Professor Michael Moran (June 23, 2010)
This guest blog is by Mick Moran, WJM MacKenzie Professor of Government, University of Manchester and is an edited text of the keynote address to the Biennial Conference of the European Consortium for Political Research Standing Group on Regulatory Governance, and was presented at University College Dublin, 18 June 2010.
Four quotations aptly summarise the mess we are in, and the way we got there.
‘Complex financial instruments have been especial contributors, particularly over the past couple of stressful years, to the development of a far more flexible, efficient, and resilient financial system than existed just a quarter-century ago.’ (Alan Greenspan 2002)
‘In addressing the challenges and risks that financial innovation may create, we should also always keep in view the enormous economic benefits that flow from a healthy and innovative financial sector. The increasing sophistication and depth of financial markets promote economic growth by allocating capital where it is most productive. And the dispersion of risk more broadly across the financial system has, thus far, increased the resilience of the system and the economy to shocks’ (Ben Bernanke May 2007)
‘the current economic situation is better than what we have experienced in years. Our central forecast remains quite benign: In line with recent trends, sustained growth in OECD economies would be underpinned by strong job creation and falling unemployment.’ (OECD Economic Outlook 2007)
These first three quotations sum up ‘the Great Complacency’ – the delusion that led so many economists and economic policy makers to announce that the last bubble was ‘the Great Moderation’ – a new utopian age when all the fundamental problems of a market economy had been solved.
And the fourth quotation sums up the sort of intellectual mess that the financial crash left behind. Buiter puts it with characteristic Dutch bluntness:
‘The Bank of England in 2007 faced the onset of the credit crunch with too much Robert Lucas, Michael Woodford and Robert Merton in its intellectual cupboard. A drastic but chaotic re-education took place and is continuing.’ (Wilhem Buiter 2009).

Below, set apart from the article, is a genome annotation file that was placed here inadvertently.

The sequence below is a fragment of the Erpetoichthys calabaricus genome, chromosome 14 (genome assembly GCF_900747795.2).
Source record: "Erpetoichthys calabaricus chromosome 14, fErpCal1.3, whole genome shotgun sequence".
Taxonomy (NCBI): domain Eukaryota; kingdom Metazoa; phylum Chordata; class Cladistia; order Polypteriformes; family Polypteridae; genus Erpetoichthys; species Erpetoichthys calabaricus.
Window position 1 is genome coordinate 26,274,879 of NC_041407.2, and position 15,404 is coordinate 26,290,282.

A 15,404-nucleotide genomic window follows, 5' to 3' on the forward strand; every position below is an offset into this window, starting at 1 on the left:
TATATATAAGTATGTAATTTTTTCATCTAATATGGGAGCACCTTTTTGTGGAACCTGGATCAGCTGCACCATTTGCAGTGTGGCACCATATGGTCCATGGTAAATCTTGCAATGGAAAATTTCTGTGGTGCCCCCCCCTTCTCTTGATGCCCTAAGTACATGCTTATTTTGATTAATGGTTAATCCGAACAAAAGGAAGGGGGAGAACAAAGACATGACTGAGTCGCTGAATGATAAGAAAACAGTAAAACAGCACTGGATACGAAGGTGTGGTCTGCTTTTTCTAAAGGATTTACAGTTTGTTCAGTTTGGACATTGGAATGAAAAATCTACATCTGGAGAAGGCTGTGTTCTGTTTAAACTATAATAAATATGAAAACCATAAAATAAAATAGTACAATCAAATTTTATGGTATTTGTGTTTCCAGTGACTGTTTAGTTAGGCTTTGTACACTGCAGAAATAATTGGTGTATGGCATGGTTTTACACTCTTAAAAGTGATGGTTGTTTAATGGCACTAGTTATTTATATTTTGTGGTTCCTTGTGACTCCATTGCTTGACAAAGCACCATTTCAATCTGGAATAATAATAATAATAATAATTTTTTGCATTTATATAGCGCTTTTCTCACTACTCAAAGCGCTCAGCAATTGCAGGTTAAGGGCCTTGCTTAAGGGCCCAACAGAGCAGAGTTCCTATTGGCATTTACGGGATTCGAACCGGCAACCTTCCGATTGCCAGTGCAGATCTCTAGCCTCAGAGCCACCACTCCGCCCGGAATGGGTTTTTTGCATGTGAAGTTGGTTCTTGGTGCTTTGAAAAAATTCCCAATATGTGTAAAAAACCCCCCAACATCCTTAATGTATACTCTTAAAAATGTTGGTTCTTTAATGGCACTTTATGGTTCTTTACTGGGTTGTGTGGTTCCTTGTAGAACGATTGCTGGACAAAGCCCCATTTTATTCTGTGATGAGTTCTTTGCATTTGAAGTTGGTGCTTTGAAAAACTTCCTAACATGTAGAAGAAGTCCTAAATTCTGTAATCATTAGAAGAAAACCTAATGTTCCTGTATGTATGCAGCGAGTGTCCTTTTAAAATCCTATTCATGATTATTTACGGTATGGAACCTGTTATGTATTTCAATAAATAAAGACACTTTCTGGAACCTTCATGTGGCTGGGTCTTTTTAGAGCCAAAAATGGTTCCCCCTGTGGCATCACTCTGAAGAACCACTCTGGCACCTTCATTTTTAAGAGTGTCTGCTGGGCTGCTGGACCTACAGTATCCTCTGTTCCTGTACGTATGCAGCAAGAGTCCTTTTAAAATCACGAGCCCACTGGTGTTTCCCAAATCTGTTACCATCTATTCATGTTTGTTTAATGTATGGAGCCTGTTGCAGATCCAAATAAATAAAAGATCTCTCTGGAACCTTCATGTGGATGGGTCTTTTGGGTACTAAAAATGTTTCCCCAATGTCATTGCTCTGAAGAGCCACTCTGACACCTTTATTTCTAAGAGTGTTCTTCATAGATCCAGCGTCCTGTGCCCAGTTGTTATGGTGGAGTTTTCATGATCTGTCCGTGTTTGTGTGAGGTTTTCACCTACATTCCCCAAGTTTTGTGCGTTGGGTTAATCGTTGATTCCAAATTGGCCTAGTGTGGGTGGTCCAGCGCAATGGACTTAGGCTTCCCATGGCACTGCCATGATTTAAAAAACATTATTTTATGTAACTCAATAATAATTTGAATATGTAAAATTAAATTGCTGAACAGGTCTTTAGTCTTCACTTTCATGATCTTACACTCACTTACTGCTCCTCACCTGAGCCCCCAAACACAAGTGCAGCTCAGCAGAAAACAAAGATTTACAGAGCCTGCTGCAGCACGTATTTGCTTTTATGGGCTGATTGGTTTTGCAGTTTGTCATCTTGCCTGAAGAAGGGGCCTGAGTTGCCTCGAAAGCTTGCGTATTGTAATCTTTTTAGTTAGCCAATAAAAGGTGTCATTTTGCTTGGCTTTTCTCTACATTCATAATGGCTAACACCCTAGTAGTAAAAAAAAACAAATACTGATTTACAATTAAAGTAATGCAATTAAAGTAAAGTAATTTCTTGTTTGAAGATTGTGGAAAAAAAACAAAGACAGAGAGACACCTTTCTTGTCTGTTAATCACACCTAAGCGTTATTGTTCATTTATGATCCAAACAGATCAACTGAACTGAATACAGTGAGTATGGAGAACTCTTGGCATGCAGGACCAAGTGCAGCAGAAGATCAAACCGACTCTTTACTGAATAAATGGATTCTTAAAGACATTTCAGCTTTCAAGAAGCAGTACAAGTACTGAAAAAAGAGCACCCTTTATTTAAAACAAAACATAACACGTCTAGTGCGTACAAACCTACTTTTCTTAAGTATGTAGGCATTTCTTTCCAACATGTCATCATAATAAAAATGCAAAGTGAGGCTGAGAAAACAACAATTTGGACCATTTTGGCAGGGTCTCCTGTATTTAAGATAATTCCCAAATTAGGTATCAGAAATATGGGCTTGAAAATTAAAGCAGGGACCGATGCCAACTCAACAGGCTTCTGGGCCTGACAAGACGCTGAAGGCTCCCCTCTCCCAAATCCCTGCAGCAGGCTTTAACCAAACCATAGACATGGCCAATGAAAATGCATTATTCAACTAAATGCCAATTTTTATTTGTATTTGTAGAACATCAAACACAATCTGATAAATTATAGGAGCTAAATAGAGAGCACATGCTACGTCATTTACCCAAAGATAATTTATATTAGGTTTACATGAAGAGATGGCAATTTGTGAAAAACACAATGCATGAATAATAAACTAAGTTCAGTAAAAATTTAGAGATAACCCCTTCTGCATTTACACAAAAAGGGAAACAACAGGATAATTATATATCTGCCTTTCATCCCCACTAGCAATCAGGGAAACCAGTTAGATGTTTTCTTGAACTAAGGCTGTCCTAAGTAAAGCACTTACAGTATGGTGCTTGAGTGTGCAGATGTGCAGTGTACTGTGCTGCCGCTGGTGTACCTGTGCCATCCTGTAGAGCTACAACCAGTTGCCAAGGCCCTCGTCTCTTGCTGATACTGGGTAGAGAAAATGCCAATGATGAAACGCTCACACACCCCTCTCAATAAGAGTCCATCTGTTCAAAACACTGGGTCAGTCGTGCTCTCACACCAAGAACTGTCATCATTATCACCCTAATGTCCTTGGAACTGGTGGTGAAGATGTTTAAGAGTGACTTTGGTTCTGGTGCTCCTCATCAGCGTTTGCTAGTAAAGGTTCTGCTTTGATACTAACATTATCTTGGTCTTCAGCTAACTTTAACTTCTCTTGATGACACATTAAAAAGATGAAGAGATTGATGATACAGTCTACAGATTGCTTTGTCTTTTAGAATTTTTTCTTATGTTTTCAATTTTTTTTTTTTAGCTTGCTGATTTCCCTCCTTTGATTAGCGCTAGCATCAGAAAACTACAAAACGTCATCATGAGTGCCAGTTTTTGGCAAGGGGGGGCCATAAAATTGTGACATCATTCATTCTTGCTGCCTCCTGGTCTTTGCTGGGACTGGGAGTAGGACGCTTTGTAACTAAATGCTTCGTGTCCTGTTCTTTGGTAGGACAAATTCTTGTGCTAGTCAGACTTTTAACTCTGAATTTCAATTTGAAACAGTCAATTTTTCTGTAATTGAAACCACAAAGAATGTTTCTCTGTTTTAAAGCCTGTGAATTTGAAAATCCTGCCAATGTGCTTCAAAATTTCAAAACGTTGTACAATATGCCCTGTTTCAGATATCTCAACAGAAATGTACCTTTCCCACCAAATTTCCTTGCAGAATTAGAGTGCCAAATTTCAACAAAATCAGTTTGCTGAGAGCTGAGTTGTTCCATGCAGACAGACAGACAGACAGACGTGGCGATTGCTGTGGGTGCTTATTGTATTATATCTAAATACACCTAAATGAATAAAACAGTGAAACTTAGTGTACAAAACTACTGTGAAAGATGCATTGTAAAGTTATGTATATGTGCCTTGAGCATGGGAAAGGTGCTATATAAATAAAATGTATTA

What went wrong with economic understanding?
The problems with the discipline of economics are surely threefold:
· It became corporatised: both as to education (especially in the Business Schools) and in practice (economists in financial institutions). The economist in the study was transformed into the economist broadcasting from the dealing room, laying down the law about what markets would and would not tolerate.
· It became organised into a conventional academic hierarchy. What we can learn from the recent fate of economics is that the worst thing that can happen to a social science discipline is that it gets access to a Nobel Prize
· It became professionalized: it developed a recursive world of professional economics that heightened the danger of succumbing to groupthink. Algebra is not substitute for observation.
But while economists were cheerleaders during the ‘Great Complacency’ they were not the only culprits. Hardly anybody – not policy makers, not academic students of regulation – foresaw what was coming. We all have lessons to learn. Here are three that we must urgently take on board.
Democracy matters: the end of the ‘Great Moderation’ was also the end of a ‘Great Experiment’ lasting more than 30 years: the experiment was designed to insulate regulation from democratic politics. Hence the rise of central bank independence and the spread of independent regulatory agencies. We saw the realisation of Majone’s theory of the regulatory state: a theory that asserted that majoritarian democracy could not cope with the complexity of modern market management. The Great Experiment proved to be a disaster. It led us to the catastrophe of 2008; and rescuing the financial system was only possible by turning to those despised figures, elected politicians, who it turned out were the only ones able to mobilise the cash and legitimacy to put the financial system on something like an even keel.
Ideology matters: the core of the crisis was due to the naturalisation of markets: an exercise in ideological hegemony that pictured them as subject to quasi-scientific determined laws. They need to be denaturalised both to understand the crisis and to avert future disaster. Markets are social institutions to be understood by observation not algebra.
Interests matter: Many of our standard notions in explaining regulatory catastrophe – Groupthink, coordination problems – work contingently to explain things – see my opening three quotes. But why was something like groupthink so prevalent? It was linked to three developments
1. The astonishing rise of a new Anglo-American plutocracy in the markets: the era of the Great Moderation was also the greatest era of plutocratic enrichment since the age of the Robber Barons. But unlike the Robber Barons these new plutocrats did not practice the engineering of steel of railways; they practised the smoke and mirrors of financial engineering.
2. The fantastic wealth of the financial sector on both sides of the Atlantic bought an equally fantastic amount of lobbying muscle.
3. This converted into the kind of hegemony that lay behind my opening quotes: the stories of regulation before the crisis – in the UK, in the US, even in a smaller case like Ireland –are of timidity and subordination on the part of public regulators.
We have to fashion a new ideology of public interest regulation, and a new confidence in that regulation: it existed when the American New Deal institutions found their feet; it must be rediscovered. And, as the forces of financial power might regroup, it must be rediscovered in the face of the lobbying machines of the financial markets.